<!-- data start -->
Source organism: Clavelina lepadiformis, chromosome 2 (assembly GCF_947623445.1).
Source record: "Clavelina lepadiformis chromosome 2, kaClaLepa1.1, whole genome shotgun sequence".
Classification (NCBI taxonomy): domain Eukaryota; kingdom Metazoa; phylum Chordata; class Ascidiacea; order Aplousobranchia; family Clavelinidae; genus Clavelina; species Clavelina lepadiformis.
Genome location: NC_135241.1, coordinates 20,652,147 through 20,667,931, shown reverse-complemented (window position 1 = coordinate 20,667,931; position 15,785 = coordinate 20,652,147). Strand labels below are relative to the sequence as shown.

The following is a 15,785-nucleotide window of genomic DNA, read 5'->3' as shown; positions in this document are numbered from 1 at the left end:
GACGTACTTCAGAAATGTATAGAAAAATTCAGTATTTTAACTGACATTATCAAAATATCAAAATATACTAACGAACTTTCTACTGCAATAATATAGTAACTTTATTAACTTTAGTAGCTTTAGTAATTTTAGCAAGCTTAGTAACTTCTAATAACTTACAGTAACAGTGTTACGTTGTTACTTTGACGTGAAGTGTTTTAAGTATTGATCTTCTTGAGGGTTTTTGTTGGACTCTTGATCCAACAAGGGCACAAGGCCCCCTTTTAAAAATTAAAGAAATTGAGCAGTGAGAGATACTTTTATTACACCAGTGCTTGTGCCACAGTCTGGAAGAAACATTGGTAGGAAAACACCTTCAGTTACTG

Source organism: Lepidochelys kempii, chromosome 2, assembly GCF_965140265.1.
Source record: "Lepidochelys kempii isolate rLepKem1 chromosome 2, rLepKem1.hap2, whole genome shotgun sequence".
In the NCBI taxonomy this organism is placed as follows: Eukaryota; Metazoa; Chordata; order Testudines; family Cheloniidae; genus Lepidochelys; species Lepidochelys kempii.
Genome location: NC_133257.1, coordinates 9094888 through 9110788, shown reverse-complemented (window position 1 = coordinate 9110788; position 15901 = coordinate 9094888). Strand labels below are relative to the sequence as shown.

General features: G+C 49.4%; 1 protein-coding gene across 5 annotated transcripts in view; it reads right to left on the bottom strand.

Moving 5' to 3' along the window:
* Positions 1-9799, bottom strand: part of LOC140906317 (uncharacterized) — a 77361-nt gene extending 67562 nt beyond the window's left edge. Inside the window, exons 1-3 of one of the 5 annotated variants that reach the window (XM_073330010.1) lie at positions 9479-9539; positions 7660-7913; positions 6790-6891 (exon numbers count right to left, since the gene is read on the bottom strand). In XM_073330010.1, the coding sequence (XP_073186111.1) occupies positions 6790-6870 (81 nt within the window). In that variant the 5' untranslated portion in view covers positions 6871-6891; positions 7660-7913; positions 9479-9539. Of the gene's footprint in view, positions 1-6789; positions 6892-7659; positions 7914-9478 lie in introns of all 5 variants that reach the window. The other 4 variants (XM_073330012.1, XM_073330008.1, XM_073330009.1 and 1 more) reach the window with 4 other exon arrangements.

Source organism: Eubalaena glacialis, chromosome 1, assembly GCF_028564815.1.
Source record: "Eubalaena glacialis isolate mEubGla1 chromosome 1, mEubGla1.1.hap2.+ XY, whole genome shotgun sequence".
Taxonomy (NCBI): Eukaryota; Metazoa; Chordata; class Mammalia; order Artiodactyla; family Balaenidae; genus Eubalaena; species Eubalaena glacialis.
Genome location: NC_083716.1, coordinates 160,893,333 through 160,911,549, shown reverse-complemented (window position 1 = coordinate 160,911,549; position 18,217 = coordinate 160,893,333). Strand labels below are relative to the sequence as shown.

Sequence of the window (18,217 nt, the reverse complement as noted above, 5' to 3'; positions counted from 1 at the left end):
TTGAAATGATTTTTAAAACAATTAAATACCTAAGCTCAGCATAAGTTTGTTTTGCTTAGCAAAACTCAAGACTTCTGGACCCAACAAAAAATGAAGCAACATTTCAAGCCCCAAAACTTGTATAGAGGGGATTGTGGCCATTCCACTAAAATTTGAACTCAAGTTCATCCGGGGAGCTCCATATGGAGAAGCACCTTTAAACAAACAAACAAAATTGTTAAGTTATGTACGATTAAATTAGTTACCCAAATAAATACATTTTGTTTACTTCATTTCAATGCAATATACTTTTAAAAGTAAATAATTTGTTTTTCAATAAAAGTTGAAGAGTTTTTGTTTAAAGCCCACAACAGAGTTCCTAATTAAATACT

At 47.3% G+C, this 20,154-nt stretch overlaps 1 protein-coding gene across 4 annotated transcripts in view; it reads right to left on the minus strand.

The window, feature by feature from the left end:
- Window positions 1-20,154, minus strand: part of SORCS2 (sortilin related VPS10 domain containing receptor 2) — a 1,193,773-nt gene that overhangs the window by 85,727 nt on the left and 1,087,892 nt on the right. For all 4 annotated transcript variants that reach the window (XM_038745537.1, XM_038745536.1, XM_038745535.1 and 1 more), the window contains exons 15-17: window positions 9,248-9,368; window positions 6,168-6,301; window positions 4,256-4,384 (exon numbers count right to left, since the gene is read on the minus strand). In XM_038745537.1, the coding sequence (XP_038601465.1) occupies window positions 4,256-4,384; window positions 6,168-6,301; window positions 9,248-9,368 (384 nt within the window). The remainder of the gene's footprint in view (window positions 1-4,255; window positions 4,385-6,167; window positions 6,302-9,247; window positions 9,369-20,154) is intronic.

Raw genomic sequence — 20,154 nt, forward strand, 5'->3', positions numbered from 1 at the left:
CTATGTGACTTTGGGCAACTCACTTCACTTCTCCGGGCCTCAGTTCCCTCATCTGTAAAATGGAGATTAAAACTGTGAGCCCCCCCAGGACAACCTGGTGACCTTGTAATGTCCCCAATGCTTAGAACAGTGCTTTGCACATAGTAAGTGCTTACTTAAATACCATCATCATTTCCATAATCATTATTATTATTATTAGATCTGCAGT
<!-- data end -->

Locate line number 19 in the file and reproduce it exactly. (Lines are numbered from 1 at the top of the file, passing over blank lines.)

TTGAAATGATTTTTAAAACAATTAAATACCTAAGCTCAGCATAAGTTTGTTTTGCTTAGCAAAACTCAAGACTTCTGGACCCAACAAAAAATGAAGCAACATTTCAAGCCCCAAAACTTGTATAGAGGGGATTGTGGCCATTCCACTAAAATTTGAACTCAAGTTCATCCGGGGAGCTCCATATGGAGAAGCACCTTTAAACAAACAAACAAAATTGTTAAGTTATGTACGATTAAATTAGTTACCCAAATAAATACATTTTGTTTACTTCATTTCAATGCAATATACTTTTAAAAGTAAATAATTTGTTTTTCAATAAAAGTTGAAGAGTTTTTGTTTAAAGCCCACAACAGAGTTCCTAATTAAATACT